WASHINGTON, Jan 30 (Reuters) - President Barack Obama will announce in coming days his pick to lead the struggling Food and Drug Administration with the aim of strengthening the agency’s regulatory muscle, the White House said on Friday.
The news comes amid a recall of hundreds of products tied to salmonella bacteria-tainted peanuts that have sickened more than 500 people in at least 43 states, including numerous children, and possibly led to eight deaths.
“The president hopes in the next few days to announce a pick for commissioner at FDA,” White House spokesman Robert Gibbs told a press briefing.
Companies and consumer advocates have been anxious for Obama to name the next leader at the agency, which regulates roughly a quarter of the nation’s products, including pharmaceuticals, medical devices and dietary supplements.
Names floated for the post include Joshua Sharfstein, head of Baltimore’s health department; Robert Califf, cardiologist at Duke University; Cleveland Clinic cardiologist Steve Nissen; and Susan Wood, former head of the FDA’s Office of Women’s Health.
Whoever takes over will find an agency juggling a variety of challenges, including the latest salmonella scare. The FDA and Department of Justice officials have launched a probe of the outbreak, which has been traced back to Blakely, Georgia.-based Peanut Corp of America. [ID:nN30467540]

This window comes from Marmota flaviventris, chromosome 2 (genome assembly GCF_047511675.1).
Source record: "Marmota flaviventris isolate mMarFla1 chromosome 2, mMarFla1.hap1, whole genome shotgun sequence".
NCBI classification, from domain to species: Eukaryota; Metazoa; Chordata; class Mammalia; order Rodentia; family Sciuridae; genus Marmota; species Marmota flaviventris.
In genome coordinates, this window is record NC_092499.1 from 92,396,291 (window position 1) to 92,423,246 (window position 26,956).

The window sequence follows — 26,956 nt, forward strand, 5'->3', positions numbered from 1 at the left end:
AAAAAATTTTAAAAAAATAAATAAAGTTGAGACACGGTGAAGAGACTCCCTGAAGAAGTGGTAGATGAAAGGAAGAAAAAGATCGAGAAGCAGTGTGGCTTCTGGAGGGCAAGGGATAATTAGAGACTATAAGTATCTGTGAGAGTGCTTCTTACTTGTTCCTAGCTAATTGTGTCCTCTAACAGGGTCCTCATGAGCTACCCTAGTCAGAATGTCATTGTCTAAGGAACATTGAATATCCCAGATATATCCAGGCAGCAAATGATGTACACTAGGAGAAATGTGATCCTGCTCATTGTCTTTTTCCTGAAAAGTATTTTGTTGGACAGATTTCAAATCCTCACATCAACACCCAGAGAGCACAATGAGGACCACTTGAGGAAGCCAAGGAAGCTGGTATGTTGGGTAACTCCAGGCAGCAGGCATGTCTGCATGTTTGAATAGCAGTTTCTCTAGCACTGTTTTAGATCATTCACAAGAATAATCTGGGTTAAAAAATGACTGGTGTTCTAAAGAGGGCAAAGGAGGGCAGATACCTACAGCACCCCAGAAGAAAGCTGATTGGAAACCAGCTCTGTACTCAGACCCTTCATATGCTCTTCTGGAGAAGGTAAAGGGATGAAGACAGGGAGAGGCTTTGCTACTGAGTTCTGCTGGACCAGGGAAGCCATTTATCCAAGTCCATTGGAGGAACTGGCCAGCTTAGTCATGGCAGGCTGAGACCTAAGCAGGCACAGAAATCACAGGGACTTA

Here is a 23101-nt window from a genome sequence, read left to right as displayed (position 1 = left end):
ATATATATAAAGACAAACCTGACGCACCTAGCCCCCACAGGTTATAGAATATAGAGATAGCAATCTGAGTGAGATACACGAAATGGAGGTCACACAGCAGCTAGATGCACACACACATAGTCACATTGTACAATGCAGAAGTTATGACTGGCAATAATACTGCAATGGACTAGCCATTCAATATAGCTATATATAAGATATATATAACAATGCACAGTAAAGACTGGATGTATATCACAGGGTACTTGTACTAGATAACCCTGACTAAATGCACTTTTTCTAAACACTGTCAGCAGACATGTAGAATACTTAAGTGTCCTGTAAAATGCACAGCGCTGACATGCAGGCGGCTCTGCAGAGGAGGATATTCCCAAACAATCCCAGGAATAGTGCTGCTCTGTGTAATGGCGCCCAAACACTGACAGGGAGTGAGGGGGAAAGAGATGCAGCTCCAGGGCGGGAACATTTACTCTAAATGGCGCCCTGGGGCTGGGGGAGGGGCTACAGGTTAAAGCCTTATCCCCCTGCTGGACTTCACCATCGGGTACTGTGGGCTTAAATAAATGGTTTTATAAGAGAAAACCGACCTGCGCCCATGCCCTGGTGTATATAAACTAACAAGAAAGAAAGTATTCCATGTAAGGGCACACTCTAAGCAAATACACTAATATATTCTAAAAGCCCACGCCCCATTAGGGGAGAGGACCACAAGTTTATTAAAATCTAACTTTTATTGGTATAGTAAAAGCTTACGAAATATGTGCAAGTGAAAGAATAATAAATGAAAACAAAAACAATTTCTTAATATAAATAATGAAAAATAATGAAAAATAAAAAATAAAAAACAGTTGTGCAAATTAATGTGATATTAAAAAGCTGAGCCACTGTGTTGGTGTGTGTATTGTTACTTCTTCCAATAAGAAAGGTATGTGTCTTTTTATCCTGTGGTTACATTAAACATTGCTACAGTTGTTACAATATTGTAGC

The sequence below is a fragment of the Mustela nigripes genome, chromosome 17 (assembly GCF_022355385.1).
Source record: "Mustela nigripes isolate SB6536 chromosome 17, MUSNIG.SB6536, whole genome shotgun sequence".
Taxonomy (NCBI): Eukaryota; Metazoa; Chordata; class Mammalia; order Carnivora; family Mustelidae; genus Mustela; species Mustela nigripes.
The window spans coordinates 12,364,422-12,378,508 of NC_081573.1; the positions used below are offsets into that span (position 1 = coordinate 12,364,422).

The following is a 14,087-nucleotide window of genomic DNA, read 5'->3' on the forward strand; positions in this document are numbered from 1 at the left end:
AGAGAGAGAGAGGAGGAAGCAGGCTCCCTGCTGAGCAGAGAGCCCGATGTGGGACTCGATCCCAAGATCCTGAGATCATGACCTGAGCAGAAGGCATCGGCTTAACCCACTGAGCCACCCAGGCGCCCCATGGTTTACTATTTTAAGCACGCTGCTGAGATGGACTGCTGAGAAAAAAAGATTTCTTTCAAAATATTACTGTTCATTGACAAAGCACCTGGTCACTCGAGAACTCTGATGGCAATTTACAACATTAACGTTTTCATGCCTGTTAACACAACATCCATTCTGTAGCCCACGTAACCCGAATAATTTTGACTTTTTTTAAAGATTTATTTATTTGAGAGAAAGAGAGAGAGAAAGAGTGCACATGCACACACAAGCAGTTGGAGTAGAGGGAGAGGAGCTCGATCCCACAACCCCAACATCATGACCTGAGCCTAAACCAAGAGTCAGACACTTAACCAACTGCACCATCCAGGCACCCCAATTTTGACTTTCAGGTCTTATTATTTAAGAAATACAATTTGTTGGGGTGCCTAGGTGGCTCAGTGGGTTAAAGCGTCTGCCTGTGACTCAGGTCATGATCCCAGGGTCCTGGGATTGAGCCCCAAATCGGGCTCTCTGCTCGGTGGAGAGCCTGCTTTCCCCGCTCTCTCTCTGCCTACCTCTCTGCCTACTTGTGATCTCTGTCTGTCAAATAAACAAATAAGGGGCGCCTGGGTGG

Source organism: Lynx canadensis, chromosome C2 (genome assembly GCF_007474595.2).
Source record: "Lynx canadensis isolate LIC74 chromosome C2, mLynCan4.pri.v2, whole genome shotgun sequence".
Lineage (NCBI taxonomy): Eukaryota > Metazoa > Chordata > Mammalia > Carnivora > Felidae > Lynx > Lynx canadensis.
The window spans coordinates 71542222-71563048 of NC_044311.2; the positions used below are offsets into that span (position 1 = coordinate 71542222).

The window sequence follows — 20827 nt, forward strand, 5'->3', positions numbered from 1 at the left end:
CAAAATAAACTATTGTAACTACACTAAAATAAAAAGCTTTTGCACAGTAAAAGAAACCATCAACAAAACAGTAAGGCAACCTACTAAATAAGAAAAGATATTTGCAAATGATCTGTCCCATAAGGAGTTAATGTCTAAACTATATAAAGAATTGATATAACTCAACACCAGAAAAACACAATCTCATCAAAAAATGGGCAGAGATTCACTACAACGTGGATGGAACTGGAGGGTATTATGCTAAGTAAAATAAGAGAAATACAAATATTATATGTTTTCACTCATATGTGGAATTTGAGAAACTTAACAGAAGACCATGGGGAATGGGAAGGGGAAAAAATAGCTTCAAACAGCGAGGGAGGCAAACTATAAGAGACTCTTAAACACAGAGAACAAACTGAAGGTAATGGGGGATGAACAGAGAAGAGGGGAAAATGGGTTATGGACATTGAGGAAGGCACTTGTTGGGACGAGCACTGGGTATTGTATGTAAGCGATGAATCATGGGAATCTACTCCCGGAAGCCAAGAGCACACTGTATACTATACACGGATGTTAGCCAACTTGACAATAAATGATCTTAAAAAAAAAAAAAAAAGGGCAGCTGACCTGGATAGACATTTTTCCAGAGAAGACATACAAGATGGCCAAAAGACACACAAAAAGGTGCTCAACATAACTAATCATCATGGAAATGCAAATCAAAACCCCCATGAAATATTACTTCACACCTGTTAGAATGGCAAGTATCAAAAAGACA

“I think the revelations have no doubt been alarming,” Gibbs said. “Whether it was our own regulatory system or a company that repeatedly found salmonella in its own testing (and) would continue to ship out that product is beyond disturbing for millions of parents.”
He said the president hoped to implement “a stricter regulatory structure” that would avoid such outbreaks in the future, but he offered no other details.
The FDA suffered a series of setbacks under former Republican President George W. Bush, who did not have a permanent commissioner in place for more than half of his tenure. FDA officials have also said they lacked enough funding and staff from Congress.
The FDA also faced a rash of tainted foods and other products, including spinach, pet food and toothpaste.
Obama’s choice must be confirmed by the Democratic-led U.S. Senate, which has yet to confirm the Department of Health and Human Services nominee Tom Daschle.
Obama earlier appointed Frank Torti, the agency’s chief scientist, to run the FDA temporarily after former Commissioner Andrew von Eschenbach stepped down earlier this month. (Reporting by Susan Heavey and David Alexander; Editing by Peter Cooney)
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